When you're focused on these two things in tandem, there's little room left for extraneous thoughts. Start by counting your footsteps, then timing them with your breath. For example, you might take three steps for every inhale and three for every exhale. Where you start isn't important, but work to take more steps per breath, which gradually relaxes the mind and body. Can you take four steps for each inhale and each exhale, or even five? Extending the breath makes you more efficient at using air. This lowers your heart rate and helps quiet your mind. While it takes time to adapt, it dramatically improves fitness. By springtime, you'll find yourself running faster while breathing lighter!
Focus on dropping your thoughts.
This gives us many of the great benefits of meditation, particularly for the mind.
In general, it's only brief snippets in life where our minds aren't racing and we're truly present in the moment. But by dropping our thoughts as we run, we gain access to many of meditation's great benefits. Imagine greater patience, compassion, creativity, focus, and clearer thinking, all coming from your runs! You'll begin to experience this, plus more relaxed running, reduced tension, and a better ability to see obstacles on your path before you step on them. And ironically, after dropping your thoughts, often your most earth-shattering, million-dollar making, dramatically-improve-your-life ideas come to you just after you've finished your run -- so keep a notebook handy!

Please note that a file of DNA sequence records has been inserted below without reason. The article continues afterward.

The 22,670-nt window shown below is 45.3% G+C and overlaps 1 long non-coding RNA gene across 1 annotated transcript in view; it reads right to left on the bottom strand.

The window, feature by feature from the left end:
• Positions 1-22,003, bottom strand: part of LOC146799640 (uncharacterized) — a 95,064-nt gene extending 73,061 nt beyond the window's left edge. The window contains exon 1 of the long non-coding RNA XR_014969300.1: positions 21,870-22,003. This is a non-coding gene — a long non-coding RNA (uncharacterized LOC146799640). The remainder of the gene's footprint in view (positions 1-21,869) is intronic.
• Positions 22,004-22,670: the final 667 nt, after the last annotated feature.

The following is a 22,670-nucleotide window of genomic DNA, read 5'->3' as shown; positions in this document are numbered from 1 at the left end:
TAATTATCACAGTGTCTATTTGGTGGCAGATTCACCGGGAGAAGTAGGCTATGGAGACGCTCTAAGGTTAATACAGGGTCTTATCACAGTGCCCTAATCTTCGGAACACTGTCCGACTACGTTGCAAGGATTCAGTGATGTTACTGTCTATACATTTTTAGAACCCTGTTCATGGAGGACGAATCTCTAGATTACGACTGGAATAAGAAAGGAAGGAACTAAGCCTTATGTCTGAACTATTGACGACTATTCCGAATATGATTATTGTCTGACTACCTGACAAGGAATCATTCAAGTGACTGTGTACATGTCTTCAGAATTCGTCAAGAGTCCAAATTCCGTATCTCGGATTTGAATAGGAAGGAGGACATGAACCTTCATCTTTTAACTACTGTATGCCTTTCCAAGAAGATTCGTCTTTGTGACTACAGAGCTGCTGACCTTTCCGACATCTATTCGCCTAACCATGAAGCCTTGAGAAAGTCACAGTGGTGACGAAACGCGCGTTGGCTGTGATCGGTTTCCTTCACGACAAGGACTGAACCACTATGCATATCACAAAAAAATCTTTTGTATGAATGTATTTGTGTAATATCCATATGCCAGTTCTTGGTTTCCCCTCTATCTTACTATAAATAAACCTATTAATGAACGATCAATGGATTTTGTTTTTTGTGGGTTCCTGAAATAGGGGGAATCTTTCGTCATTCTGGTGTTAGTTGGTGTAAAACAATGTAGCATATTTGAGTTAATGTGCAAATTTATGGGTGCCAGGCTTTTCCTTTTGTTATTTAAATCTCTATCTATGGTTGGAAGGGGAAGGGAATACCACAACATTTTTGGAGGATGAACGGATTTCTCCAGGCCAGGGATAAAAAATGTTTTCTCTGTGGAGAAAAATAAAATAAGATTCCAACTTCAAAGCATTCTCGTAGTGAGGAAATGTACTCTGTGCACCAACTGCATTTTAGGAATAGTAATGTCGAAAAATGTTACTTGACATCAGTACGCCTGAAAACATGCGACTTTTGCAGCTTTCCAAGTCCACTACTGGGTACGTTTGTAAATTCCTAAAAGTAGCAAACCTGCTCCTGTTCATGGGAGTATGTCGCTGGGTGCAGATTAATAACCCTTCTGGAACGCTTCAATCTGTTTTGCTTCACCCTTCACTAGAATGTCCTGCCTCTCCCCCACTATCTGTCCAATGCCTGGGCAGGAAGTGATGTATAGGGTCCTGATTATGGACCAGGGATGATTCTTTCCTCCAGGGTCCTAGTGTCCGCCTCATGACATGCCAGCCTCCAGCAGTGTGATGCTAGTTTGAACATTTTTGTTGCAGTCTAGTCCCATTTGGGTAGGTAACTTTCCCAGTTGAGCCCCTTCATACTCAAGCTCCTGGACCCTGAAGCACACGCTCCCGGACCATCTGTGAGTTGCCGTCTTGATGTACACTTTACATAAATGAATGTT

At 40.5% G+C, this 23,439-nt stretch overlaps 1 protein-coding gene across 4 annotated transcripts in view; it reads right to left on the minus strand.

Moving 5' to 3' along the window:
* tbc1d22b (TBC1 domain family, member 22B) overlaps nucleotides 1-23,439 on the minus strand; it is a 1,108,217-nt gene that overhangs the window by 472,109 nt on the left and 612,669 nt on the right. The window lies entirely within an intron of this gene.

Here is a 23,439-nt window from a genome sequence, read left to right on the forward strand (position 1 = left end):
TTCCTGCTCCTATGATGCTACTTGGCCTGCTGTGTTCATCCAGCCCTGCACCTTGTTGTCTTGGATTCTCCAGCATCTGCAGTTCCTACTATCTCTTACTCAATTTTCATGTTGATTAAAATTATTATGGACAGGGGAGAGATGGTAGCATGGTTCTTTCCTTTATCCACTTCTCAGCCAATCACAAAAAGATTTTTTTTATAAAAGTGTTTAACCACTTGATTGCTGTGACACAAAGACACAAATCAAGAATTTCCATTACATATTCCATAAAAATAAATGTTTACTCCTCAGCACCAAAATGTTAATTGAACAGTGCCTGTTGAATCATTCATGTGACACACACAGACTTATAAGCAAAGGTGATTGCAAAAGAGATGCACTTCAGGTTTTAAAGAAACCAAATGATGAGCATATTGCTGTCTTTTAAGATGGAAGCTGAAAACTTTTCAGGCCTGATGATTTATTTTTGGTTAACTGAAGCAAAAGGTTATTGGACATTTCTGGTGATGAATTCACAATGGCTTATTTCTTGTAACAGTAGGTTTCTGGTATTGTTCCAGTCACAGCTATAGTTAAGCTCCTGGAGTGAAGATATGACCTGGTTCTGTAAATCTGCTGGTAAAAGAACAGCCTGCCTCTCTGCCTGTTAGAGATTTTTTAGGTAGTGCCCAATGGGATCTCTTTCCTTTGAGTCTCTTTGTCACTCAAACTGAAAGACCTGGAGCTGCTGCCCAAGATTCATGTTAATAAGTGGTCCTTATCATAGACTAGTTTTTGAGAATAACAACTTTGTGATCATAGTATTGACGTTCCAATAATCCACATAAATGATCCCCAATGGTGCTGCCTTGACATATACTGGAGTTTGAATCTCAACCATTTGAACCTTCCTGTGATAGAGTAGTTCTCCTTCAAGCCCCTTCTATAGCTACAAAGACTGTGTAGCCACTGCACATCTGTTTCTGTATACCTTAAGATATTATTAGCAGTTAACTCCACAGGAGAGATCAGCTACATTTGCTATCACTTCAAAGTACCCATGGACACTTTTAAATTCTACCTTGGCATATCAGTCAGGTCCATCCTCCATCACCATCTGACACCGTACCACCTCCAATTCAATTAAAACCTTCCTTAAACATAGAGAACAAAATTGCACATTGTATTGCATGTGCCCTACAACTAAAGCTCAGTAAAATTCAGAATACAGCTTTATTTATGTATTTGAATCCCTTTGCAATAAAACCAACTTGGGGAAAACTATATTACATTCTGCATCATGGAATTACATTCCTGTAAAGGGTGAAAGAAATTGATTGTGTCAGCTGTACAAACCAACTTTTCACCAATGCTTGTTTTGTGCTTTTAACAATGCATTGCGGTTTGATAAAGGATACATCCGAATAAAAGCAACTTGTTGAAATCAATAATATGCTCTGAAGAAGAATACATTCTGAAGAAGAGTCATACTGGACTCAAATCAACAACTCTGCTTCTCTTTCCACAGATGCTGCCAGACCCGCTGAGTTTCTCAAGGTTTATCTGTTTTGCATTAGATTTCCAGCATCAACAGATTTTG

If you've studiously gone through steps 1, 2 and 3, then by now, there shouldn't be too many thoughts to drop. If a thought does sneak up, practice catching it, letting it go, then going back to your breath. Think of a thought as an unwanted ball lobbed your way. Don't worry about the ball, dwell on it, or hold onto it. Just catch, release, and breathe.
And don't worry about how many thoughts come up. Simply use each thought to strengthen your mental muscles. So make it a game. Work to see how long you can go between lobs. In the beginning perhaps it's only a few steps between thoughts, but with practice, it may become a minute, a mile or more! This relaxes mind, body and soul, giving you more patience, calmness and clarity of mind for everything in your day.
When this clicks, running and exercise become doubly precious. Because now you're literally entering the meditation zone, getting all the great benefits of quieting your mind as you run, walk or workout. This means a healthier you from the inside out, and a more resilient you, one that's capable of handling more stress or challenges ahead, and one that helps you be less judgmental of anything that comes your way. In essence, you're putting fuel back in your tank and having it on reserve for when you need it.
Meditating while you move also gives you greater satisfaction and joy from your workouts. This boosts your motivation, making it easier to run and fit your exercise in. And just think of how great you'll feel as you fly along in the zone, with smoother form, greater fitness, and a stronger, healthier, happier mind. Then when you're back at home or at work, you'll feel more refreshed, clearer of mind, and more productive too!
So give it a try today and check out mindfulrunning.org for more mindful running tips and videos.
Be mindful, have fun, and run free!
Best-selling author Michael Sandler has been a professional athlete and coach for over 25 years, most recently developing and spearheading the Mindful Running Movement through MindfulRunning.org and RunBare.com. Having survived and thrived after two near-death accidents left him with twin titanium hips and femurs, he has a contagious positive can-do attitude and is passionate about helping others discover their true-nature, tap into their inner wisdom, heal, and run like they've never run before! Together with his wife Jessica Lee, they've created the Mindful Running Training Program, and travel the world coaching, teaching, and cultivating mindfulness. Follow them on Facebook, Twitter, and Google Plus.